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Monday, April 5, 2010

A peaceful battle: Starker/Sebok vs. Rostropowitsch/Richter



The Integral piano sonatas for cello and piano are among the very plinths in Western music, period.

I humbly split my love, fondness and awe between the above mentioned renditions: an elusive marvellous edition recorded in early '60s for Erato, then re-appeared on Philips, than on Mercury and MHS in the USA... I own a Japanese pressing on Erato which I found and cherish as one of my desert island discs and a seldom listened-to MHS'...

Right now I'm listening to Philips' french vintage edition box-set by Rostropowitsch/Richter... I'm almost in tears, yet the musicians are playing in perfect pitch (the cellist...) and dynamics (the piano)...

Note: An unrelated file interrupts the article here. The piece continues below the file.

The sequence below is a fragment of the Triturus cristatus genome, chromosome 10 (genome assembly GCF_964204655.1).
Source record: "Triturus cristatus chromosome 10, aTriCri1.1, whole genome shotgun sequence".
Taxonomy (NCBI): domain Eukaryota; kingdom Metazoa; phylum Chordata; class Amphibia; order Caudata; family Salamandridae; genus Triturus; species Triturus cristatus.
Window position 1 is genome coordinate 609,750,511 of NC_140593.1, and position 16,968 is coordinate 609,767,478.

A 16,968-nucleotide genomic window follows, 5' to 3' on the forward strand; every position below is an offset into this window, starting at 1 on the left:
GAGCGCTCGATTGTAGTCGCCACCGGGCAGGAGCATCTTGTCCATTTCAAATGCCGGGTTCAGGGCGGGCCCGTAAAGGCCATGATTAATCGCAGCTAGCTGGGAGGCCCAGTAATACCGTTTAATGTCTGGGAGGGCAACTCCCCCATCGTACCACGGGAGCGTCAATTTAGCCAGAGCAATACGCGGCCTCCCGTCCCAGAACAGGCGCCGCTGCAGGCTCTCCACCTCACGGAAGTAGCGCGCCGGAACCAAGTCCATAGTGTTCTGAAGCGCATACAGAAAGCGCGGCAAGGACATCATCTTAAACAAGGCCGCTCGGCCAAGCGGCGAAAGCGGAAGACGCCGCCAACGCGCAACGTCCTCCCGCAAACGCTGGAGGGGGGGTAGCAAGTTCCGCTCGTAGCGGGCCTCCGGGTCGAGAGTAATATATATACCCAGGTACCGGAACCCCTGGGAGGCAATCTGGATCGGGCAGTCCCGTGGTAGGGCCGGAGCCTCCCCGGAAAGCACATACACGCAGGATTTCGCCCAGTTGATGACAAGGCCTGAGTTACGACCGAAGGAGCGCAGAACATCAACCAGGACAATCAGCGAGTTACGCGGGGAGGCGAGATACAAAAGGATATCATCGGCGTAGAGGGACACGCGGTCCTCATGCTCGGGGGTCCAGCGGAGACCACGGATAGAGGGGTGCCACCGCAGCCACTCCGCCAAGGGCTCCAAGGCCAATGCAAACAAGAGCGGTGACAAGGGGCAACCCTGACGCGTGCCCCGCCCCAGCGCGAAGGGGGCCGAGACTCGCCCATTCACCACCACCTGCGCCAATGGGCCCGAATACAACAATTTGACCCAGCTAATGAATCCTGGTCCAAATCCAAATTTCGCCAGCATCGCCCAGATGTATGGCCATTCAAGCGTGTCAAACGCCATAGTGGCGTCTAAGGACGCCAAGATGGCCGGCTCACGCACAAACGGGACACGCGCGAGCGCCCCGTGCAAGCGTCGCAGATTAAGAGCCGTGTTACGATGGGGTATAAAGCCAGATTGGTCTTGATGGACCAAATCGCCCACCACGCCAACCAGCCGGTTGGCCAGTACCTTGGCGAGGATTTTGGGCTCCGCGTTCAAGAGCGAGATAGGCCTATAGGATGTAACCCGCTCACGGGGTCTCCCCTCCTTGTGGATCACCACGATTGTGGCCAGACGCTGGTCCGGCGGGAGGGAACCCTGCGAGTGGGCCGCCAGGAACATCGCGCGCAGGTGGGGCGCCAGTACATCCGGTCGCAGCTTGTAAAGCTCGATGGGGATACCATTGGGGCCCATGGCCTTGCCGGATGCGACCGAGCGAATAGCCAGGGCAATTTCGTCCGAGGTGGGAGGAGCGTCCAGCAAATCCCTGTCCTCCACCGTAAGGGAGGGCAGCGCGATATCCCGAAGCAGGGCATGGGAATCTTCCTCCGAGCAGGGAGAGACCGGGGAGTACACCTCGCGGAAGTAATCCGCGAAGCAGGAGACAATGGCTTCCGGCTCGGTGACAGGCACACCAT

... changed to the Erato's, the singing quality the Starker/Sebok I'm NOW listening to seems to allow to better "forget" the technique which stands behind the music... the melody and "compassion" are so different from the previous.

Same score, different feeling... how many times happened and will happens.

Starker's cello is more "human", like it is the great, marvellous, humble and fiery Sebok's piano accompaniement, while Rostropowitsch is a little lacking "soul" with a tad much "guts", also when soul would come first...

We're talking about the VERY best, but here is my ignorant soul speaking, not a musicologist I'm not;-), but the Beethoven lover.

The Starker/Sebok is an absolute masterpiece of Old World's art and music... when you finish a side, you hurry up to listen to the second and the third and fourth, as an uninterrupted stream, a (musical) waterfall...

The Philips' Rostrpowitsch/Richter is a little tiring, beside the great class involved: Starker's cello is so voice-like also on most tremendous, boisterous movement and moments, while Rostropowitsch's is - someway - harsher also on pianissimos.

The two recordings sure are sonic beauties, but, I love Starker/Sebok's more and more, as only Straker makes me to hum and sing unison with his playing...

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